‘Yes’ vote by far the less risky course
Dublin South TD Alex White welcomed Tanaiste Eamon Gilmore to Rathfarnham today, 12 May 2012, for the launch of Labour’s Treaty campaign in Dublin South.
Speaking at the launch, White said: “Political leaders were slow to act when the Eurozone crisis erupted in 2008. Flaws and contradiction were exposed at the heart of the Euro currency project. A start was made last year when agreement was reached on changes to economic governance in the Eurozone. This was followed in March of this year by agreement on the Stability Treaty
“These are the first steps – only the first steps – towards resolving the worst crisis in Europe since the Second World War. It may be said that these measures are as yet partial and incomplete. Also, that they concentrate too much on austerity, and not enough on growth. These are legitimate arguments to make. But they do not point to a ‘no’ vote; on the contrary.
“There are serious imbalances within the Eurozone. These have led to manifest injustices and understandable resentment in many countries, including Ireland, where the citizens have been saddled with the debts of a failed banking system. Ensuring that this is never repeated requires real and substantive change – change that entails a lot more than fiscal rules, necessary as they are.
“Voting ‘yes’ on 31 May will be a first step towards achieving the kind of change that’s needed. It will be an expression of solidarity with other countries in stabilising our common currency, and in preparing the ground for a genuine growth strategy. There can be no doubt that the election of Francois Hollande as President of France has changed the conversation about growth. We in Labour share the social democratic vision of President Hollande. He has already shifted the terms of the debate about Europe’s future. Ireland has much to gain from this development.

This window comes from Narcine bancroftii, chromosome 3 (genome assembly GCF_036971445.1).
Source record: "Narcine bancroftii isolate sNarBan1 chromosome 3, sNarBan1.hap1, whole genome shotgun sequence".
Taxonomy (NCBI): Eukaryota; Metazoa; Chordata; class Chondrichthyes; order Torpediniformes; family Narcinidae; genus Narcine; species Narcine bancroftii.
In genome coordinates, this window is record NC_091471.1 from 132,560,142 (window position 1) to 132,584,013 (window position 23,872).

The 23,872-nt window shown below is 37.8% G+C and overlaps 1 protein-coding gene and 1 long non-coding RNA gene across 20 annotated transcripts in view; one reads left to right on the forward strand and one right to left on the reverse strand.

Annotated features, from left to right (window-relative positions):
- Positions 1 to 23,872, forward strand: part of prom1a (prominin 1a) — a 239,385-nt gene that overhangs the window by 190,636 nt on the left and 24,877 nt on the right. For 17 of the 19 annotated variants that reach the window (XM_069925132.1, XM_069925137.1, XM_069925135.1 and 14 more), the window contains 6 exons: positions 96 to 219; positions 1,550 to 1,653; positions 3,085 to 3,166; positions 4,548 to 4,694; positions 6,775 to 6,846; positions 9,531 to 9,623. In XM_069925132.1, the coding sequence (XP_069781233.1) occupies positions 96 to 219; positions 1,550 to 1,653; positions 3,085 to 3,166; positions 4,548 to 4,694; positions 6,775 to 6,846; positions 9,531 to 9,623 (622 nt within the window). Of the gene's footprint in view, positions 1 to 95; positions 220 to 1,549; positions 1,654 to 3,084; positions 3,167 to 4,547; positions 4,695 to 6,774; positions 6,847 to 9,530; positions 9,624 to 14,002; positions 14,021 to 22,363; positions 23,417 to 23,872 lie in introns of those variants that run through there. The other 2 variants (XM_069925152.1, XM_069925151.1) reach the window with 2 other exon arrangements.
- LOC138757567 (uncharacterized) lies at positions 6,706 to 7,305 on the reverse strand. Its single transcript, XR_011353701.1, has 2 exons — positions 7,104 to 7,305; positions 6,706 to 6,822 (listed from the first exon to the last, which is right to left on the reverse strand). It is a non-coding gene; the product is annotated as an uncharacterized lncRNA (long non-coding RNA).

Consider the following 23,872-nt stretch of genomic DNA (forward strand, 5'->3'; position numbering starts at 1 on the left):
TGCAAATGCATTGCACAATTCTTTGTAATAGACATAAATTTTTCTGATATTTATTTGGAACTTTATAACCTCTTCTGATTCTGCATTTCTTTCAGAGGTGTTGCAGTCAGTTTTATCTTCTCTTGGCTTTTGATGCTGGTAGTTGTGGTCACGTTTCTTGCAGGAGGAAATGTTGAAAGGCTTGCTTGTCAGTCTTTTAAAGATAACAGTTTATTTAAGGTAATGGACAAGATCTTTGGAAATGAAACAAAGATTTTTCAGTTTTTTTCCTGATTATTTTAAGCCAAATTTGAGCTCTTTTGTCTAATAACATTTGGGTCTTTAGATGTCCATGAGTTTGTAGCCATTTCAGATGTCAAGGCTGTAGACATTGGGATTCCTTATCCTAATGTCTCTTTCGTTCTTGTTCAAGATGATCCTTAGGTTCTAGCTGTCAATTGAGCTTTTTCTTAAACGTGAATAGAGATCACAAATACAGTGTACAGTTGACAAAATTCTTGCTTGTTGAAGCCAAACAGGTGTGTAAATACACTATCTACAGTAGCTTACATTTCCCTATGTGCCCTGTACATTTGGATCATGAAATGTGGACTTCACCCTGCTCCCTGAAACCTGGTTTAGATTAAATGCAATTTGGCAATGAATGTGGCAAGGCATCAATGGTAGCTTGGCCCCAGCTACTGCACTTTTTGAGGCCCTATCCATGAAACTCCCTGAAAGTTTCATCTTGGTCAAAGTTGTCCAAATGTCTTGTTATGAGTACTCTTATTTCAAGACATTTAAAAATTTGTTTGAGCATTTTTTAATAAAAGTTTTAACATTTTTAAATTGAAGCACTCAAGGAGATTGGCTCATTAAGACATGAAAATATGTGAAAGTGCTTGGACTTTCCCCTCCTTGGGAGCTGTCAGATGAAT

“Voting ‘yes’ on 31 May will ensure that we are part of the new emerging consensus on growth. And it will strengthen our negotiating position in the on-going effort to have our legacy debt re-structured.
“It will be a statement of solidarity with our partners, and of commitment to following basic fiscal rules – rules which are already in force, but which the Treaty now requires to be put into each country’s own law.
“At a time of uncertainty, a ‘yes’ vote is by far the less risky course. It offers a guarantee of cheap funding should we continue to require it, while the new rules will not even begin apply to us until after we exit from the programme of assistance.
“When you weigh up the ‘pros and cons’ it is abundantly clear that our best interests will be served by a ‘yes’ vote on 31 May.
“It won’t be the end of the crisis; but it can be the beginning of the end.”